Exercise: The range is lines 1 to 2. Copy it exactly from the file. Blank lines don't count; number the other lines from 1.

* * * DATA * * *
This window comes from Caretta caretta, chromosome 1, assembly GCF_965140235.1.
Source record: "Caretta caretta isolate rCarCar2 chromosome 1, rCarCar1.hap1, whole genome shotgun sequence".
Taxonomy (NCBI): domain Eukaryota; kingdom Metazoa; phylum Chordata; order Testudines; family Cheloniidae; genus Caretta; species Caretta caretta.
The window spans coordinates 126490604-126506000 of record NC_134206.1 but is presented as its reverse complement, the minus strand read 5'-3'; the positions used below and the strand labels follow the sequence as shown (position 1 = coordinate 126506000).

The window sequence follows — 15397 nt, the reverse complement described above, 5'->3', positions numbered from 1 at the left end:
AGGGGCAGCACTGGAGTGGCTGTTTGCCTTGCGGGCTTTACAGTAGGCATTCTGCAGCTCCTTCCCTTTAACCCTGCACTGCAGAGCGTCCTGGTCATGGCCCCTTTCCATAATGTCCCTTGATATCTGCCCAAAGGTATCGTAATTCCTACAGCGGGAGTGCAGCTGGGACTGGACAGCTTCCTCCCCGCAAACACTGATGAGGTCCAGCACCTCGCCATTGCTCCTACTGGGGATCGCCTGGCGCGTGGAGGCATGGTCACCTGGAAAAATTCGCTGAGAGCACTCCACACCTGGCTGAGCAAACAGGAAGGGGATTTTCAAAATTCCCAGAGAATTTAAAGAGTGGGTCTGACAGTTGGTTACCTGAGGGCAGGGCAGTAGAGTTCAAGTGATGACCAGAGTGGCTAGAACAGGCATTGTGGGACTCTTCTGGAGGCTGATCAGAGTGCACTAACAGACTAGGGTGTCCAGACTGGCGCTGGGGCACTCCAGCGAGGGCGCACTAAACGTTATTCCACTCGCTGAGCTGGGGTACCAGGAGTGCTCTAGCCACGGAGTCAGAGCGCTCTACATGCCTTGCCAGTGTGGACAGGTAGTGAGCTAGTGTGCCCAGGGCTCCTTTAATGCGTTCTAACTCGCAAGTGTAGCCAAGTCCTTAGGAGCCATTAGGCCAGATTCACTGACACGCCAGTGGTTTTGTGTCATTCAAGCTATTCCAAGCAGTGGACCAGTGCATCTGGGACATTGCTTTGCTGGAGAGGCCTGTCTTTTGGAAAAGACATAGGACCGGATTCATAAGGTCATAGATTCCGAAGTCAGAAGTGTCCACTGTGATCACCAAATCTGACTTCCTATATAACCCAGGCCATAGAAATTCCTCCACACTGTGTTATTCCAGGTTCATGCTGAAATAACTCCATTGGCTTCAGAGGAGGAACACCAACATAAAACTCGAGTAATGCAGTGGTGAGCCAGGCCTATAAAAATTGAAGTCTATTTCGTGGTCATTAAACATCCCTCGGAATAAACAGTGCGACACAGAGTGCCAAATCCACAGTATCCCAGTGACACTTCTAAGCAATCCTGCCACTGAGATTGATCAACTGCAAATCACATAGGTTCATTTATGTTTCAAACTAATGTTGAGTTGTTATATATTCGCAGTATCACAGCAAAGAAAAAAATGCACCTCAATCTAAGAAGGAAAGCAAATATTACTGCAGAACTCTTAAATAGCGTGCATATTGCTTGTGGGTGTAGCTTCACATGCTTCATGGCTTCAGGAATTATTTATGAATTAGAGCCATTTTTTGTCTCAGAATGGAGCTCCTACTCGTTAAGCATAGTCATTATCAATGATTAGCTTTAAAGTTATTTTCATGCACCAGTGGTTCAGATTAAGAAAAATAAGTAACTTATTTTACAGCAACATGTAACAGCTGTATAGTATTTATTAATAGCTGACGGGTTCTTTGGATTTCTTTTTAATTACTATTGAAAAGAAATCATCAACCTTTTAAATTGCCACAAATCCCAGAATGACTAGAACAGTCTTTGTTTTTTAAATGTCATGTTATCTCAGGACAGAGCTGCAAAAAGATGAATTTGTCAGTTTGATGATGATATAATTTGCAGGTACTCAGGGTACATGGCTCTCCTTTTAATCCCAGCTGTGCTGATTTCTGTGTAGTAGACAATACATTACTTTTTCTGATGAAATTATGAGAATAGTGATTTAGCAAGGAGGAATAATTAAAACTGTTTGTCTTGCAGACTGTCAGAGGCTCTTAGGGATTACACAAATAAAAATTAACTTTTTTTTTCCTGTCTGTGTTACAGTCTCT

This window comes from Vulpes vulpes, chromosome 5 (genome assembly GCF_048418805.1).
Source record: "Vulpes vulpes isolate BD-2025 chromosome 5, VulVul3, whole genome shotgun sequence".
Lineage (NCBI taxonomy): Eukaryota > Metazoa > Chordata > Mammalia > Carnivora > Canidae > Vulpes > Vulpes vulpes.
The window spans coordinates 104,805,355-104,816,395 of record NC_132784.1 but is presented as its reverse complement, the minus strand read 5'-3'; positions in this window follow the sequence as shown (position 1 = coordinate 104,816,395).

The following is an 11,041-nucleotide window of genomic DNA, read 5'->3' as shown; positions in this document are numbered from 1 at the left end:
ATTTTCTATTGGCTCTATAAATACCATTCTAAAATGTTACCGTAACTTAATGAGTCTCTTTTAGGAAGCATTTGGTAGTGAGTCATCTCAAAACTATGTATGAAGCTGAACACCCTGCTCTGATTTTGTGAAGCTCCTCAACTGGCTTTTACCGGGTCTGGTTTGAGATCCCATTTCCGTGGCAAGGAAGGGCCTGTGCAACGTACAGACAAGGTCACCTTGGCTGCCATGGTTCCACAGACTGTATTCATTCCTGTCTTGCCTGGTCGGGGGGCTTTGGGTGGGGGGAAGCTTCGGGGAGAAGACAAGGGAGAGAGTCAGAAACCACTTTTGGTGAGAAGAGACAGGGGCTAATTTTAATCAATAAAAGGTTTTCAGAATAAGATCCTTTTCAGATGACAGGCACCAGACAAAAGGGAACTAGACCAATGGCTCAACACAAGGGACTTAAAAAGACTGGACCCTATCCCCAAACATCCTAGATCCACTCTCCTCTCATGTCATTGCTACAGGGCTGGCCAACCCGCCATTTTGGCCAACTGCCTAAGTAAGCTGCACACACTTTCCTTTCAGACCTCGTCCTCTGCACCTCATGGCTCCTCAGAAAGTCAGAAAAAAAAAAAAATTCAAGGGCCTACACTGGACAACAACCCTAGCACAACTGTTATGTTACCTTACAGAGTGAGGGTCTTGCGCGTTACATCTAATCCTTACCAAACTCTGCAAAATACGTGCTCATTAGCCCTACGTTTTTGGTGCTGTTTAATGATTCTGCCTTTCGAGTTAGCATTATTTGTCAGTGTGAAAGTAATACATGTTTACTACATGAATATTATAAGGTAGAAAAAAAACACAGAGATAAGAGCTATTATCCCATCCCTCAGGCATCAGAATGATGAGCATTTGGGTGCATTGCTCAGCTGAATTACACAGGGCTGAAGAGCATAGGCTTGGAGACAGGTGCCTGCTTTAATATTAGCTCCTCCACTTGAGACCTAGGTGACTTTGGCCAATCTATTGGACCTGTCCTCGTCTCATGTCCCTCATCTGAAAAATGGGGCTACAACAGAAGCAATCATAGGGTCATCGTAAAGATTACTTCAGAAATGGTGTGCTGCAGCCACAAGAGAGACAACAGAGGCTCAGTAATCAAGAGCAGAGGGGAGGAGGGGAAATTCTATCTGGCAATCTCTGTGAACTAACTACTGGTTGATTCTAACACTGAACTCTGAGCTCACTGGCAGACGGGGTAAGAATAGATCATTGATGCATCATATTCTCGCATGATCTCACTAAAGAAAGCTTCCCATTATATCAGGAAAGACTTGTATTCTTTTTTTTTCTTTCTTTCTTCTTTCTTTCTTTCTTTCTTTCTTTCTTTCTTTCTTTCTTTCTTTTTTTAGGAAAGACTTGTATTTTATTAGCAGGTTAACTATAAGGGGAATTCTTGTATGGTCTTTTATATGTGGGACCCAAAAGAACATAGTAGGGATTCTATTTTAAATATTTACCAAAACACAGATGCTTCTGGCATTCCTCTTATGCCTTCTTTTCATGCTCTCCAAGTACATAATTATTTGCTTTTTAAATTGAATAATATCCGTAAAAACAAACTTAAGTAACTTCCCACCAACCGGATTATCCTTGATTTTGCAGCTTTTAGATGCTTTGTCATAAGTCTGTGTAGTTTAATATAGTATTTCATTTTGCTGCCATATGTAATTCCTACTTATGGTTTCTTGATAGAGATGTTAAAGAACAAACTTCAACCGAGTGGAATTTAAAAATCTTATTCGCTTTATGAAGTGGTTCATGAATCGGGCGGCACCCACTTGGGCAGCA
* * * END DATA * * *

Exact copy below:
This window comes from Caretta caretta, chromosome 1, assembly GCF_965140235.1.
Source record: "Caretta caretta isolate rCarCar2 chromosome 1, rCarCar1.hap1, whole genome shotgun sequence".